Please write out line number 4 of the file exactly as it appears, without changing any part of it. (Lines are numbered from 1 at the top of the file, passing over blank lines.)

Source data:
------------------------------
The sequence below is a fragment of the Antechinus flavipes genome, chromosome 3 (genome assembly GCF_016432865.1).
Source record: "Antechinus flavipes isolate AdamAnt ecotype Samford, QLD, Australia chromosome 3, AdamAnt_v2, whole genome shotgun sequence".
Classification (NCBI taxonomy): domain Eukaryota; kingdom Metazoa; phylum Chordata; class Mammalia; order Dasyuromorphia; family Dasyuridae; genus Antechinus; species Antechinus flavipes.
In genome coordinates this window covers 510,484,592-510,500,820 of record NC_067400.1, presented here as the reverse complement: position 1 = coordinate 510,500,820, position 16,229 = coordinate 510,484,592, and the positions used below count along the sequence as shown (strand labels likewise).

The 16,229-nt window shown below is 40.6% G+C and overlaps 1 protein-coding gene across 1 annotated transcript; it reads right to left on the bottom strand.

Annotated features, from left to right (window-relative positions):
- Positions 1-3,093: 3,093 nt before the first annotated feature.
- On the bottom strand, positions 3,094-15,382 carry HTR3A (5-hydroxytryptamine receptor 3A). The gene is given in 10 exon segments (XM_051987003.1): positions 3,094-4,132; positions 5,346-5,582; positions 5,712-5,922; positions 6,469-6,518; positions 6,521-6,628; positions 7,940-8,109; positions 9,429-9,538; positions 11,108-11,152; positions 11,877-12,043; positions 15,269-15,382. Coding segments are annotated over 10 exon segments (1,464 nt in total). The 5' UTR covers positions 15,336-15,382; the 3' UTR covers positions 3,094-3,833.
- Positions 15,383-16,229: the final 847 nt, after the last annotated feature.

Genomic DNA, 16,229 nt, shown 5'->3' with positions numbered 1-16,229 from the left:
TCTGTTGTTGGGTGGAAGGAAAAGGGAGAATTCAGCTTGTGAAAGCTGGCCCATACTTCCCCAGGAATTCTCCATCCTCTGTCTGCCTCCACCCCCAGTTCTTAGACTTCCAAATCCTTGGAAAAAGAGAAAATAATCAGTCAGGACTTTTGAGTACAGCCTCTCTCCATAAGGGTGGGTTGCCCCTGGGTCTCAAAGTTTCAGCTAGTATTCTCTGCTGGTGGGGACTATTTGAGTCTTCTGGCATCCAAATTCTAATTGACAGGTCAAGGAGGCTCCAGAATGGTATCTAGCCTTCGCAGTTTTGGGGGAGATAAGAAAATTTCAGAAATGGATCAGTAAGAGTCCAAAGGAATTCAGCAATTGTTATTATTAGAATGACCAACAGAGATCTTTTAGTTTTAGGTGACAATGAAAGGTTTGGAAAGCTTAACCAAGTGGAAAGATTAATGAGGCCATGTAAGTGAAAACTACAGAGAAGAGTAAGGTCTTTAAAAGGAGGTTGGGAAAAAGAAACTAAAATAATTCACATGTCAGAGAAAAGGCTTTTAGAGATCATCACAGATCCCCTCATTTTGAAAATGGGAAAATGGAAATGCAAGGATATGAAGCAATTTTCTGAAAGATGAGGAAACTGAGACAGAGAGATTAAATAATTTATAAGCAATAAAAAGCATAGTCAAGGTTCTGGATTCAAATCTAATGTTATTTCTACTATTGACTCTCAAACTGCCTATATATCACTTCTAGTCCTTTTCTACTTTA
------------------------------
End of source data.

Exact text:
In genome coordinates this window covers 510,484,592-510,500,820 of record NC_067400.1, presented here as the reverse complement: position 1 = coordinate 510,500,820, position 16,229 = coordinate 510,484,592, and the positions used below count along the sequence as shown (strand labels likewise).